Labor says government has created ‘perfect storm’ in England’s teaching workforce | lack of teachers

Labor has accused the government of creating “a perfect storm” in England’s teaching workforce after an analysis revealed the scale of the crisis, with teachers old and new dropping out of the classroom and few replacing them.

A teacher who graduated in 2010 is 15% more likely to leave teaching within a decade than one who graduated in 2000, according to Labour’s analysis of the most recent official figures available.

There is also a worrying gap between the number of teachers who leave the profession and those who enter it, says Labor. Their research found that 36,262 left the teaching profession in 2020/21, compared to 34,394 who entered through initial teacher training, leaving a shortfall of 1,868.

The government’s own teacher training statistics, published in December, revealed a drop of a fifth in recruitment, which was described as “catastrophic”. A new Labor analysis, however, found that recruitment outside London was down by almost a third compared to 2019/20.

Labor says the recruitment crisis threatens to jeopardize the quality of pupils’ education and damage the life chances of children, particularly in the north of England and the Midlands.

It is also at the center of negotiations between the government and unions, who say the erosion of teachers’ salaries has made the job less attractive. Barring a last-minute breakthrough in negotiations, the National Education Union is due to hold its second day of strike next Tuesday in the North, Yorkshire and Humber regions in pursuit of its fully funded above-inflation pay claim.

Shadow Education Secretary Bridget Phillipson said: “The Conservatives have created the perfect storm in our teaching workforce, with old and new teachers leaving and very few replacing them.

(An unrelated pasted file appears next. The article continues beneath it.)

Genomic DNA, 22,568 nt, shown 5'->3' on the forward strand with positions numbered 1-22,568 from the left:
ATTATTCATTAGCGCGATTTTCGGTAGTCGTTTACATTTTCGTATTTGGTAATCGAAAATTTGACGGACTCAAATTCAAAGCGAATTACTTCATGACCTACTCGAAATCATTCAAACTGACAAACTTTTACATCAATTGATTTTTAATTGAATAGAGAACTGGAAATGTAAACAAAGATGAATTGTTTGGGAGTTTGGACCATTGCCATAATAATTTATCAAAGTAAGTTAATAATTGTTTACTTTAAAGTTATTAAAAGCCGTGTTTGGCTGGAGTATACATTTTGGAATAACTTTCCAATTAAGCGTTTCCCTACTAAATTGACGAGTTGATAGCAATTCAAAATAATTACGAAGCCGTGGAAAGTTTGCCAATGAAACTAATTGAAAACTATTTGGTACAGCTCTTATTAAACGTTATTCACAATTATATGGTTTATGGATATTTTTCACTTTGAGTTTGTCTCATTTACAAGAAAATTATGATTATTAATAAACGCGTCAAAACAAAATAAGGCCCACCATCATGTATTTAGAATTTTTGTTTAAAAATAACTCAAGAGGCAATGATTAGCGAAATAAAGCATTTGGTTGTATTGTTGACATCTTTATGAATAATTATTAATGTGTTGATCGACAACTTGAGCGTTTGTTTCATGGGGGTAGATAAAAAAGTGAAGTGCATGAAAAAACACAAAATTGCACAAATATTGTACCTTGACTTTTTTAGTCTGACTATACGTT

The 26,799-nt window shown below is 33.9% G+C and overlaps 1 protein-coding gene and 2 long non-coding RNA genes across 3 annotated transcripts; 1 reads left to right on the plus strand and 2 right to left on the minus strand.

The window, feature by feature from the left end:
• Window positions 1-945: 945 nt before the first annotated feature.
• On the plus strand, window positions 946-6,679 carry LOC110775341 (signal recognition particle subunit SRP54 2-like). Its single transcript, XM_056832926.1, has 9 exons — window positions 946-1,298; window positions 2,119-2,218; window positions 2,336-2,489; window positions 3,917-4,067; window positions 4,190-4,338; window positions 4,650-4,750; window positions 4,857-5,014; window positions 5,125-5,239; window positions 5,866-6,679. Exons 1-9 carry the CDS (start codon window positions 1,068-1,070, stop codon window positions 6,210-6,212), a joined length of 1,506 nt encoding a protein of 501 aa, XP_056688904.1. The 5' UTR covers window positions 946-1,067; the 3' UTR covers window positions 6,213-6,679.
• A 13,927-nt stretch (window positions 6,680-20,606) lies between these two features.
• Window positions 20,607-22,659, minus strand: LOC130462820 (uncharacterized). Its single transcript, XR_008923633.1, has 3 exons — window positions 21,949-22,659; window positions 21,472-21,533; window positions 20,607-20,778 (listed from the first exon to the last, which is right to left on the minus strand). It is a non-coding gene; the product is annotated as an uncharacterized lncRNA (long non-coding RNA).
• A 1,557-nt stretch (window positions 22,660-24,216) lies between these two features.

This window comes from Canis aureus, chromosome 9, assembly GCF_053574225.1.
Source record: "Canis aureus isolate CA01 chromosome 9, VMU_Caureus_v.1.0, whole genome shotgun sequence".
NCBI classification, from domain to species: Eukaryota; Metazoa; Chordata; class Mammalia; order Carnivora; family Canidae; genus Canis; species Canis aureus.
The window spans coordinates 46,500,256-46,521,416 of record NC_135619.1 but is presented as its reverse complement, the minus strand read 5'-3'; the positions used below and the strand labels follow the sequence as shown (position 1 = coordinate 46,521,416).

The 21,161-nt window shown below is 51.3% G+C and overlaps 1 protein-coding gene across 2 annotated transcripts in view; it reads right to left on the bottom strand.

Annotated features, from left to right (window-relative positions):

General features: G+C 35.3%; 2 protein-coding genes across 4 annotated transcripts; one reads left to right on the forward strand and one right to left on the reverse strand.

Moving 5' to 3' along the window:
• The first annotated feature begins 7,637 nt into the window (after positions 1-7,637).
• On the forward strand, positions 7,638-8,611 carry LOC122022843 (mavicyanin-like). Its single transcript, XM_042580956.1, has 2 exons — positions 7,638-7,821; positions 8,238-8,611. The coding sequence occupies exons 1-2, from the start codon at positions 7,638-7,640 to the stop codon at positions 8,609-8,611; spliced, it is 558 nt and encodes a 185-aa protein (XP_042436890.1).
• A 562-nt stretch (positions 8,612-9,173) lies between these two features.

“Our children will reap the maelstrom of lower scholastic standards and worse life chances for years to come, unless Conservatives address the dangerous exodus of teachers that began under their watch.”

She continued: “Labour will recruit an additional 6,500 teachers to fill vacancies and reduce the workload of our overworked, overworked and underappreciated teaching workforce and raise standards of education.”

Further analysis by the Liberal Democrats showed that the government has missed its recruiting targets every year for the last five years in math, physics and modern languages. The total deficit over the five years is 3,112 mathematics teachers, 6,367 physics teachers, and 3,519 modern languages ​​teachers.

Liberal Democrats are also concerned that many high school students are not being taught by specialists due to recruitment and retention issues. In physics, for example, where the shortage of specialist teachers is most critical, 40.6% of teachers do not hold a relevant post-A-level qualification, up from 37.3% five years ago.

The Liberal Democrat analysis also reveals the scale of burnout among young teachers. In the last five years, 102,588 teachers stopped teaching before reaching the age of 40.

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Munira Wilson, education spokesperson for the Liberal Democrats, said: “The Conservatives are failing our children badly. They are missing their own recruitment targets and driving thousands of young teachers out of the profession, leaving millions of children to be taught by someone who is not an expert in their subject.”

A spokesperson for the Department of Education said: “The number of teachers in the system remains high and there are now more than 465,000 teachers working in state-funded schools across the country, 24,000 more than in 2010.

“Our £27,000 and £29,000 tax-free scholarships are helping to encourage talented trainees in key subjects such as maths, physics, chemistry and computing. In addition, these teachers can receive a £3,000 tax-free placement award in years 1-5 of their careers.

“In addition to awarding the highest salary premium in 30 years – 5% for experienced teachers and more for those at the beginning of their careers, including an increase of up to 8.9% in starting salary – we are having ongoing conversations with unions about issues related to recruitment and retention.”

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